One of our local Indonesian pilots, Dyro, and I had just returned to our base in Wamena, when our local flight planner, Lendy, ran out and told us there was a little girl in Hutkima with a broken leg who needed to be taken to hospital.
Dyro quickly prepared the flight plan and I refueled the helicopter. The weather was very challenging, so we were unable to fly directly. Low hanging clouds blocked our way over the passes. Twice we had to fly a detour before we finally arrived in Hutkima. We kept the helicopter running because we did not want to lose any time due to bad weather. We quickly found the little patient, Fina, and her uncle carried her to the helicopter in his arms. He lifted the blanket covering her “broken” leg, and it was almost more than I could take: her poor leg was mangled, everything was showing. As soon as Fina and her uncle were in the helicopter we started our journey home.
The weather on the return flight was even worse and clouds forced us to fly a detour, so we had to refuel at an airstrip where we had previously placed drums of fuel. We barely made it over the pass to land with our patient directly in front of the hospital in Wamena.
The hospital takes care of medical needs only. Bedding and food are provided by relatives. Helimission always tries to make sure that “our” patients are well taken care of. When we visited her, we found out that Fina’s right leg had to be amputated above the knee. We brought her a care package with bedding, dishes, soap etc. and a few stuffed animals. Fina was still very drugged from surgery. She has lived in the village her whole life; she only speaks her tribal language and had not had any encounters with “white people”. Our presence scared her, so we left quickly so she would not feel uncomfortable.
We shared the situation and the need for crutches with our friends. We immediately received encouragement and promises of financial help and were able to get adjustable child size and standard size crutches Fina can grow into. When we headed back to the hospital, she was gone! We were very surprised. Just two days before she had major surgery. No extra comforts, no physical or emotional therapy here. Moreover, nobody knew where Fina was in the town, only a date a week later when she would come in to clean the wound and change the bandage.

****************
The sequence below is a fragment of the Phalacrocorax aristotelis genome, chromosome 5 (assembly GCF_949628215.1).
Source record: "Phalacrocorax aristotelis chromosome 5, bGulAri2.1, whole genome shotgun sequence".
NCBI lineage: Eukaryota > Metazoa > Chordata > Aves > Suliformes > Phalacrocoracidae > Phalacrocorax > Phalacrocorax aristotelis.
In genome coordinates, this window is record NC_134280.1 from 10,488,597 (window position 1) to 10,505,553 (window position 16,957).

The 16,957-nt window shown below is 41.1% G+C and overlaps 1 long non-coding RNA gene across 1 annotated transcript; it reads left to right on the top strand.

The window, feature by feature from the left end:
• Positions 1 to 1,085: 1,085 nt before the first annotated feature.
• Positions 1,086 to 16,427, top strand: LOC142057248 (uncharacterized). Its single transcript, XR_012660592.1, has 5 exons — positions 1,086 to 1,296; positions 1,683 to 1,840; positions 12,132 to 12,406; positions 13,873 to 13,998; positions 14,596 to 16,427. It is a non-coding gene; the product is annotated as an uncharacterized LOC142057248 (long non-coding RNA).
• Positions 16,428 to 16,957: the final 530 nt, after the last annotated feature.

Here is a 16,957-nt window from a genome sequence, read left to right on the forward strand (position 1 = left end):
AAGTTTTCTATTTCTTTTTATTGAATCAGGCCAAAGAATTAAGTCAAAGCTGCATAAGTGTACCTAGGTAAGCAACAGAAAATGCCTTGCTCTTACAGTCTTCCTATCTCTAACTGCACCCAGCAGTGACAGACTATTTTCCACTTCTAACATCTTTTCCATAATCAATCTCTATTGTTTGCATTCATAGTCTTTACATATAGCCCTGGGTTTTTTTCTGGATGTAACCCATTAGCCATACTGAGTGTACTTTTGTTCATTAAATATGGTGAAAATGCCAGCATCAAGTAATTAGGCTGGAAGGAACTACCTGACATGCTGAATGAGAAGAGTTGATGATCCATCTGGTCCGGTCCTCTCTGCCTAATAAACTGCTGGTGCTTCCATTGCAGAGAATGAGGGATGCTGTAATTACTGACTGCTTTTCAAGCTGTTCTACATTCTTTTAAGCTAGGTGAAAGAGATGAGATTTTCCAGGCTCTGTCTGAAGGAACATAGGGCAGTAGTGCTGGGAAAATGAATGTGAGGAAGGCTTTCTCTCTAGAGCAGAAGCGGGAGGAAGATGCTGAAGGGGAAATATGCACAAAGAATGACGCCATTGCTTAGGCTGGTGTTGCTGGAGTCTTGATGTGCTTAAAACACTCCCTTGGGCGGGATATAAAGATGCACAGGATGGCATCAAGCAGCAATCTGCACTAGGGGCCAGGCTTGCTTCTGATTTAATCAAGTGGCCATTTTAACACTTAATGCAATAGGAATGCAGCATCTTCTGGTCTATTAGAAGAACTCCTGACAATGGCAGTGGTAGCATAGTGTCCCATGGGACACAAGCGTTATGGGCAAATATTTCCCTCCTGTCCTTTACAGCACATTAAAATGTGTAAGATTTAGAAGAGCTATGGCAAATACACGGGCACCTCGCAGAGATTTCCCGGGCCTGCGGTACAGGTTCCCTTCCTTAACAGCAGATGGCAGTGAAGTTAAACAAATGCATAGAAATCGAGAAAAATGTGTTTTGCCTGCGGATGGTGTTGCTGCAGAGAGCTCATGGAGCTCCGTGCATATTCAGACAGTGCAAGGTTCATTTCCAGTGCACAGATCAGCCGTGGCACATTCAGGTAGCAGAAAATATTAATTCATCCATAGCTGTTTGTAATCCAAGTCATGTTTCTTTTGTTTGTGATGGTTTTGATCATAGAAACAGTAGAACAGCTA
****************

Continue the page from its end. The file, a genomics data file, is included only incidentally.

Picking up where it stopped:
A week later we were able to track her down. The house was made of wood and metal sheeting. We entered this humble, and very crowded home expecting to see a frail and weak patient. But Fina was sitting up with all the other people and was delighted to see us. Her bright eyes spoke volumes when our daughter Grace showed her how to use the crutches. Although Grace and Fina could not communicate verbally, they instantly became friends. Hugging and smiling and joking together.
Once a week Fina had to go to hospital for wound treatment and to get her bandage changed. Fina spent three months in Wamena. We often went to visit her. Our children played with Fina and we were happy to see how she recovered and how quickly she learned Indonesian. When the time came for Fina to return to her village it was a “bittersweet” farewell. There were also lots of tears when she arrived in the village – tears of joy. It made our hearts happy to see this amazing moment, and to see Fina so accepted and loved. It’s hard to put into words how this experience has affected our family. We are so thankful that Fina’s wound never got infected and that we can use the helicopter to do such a valuable service. Thank you to all of you who make this possible! We look forward to seeing Fina again.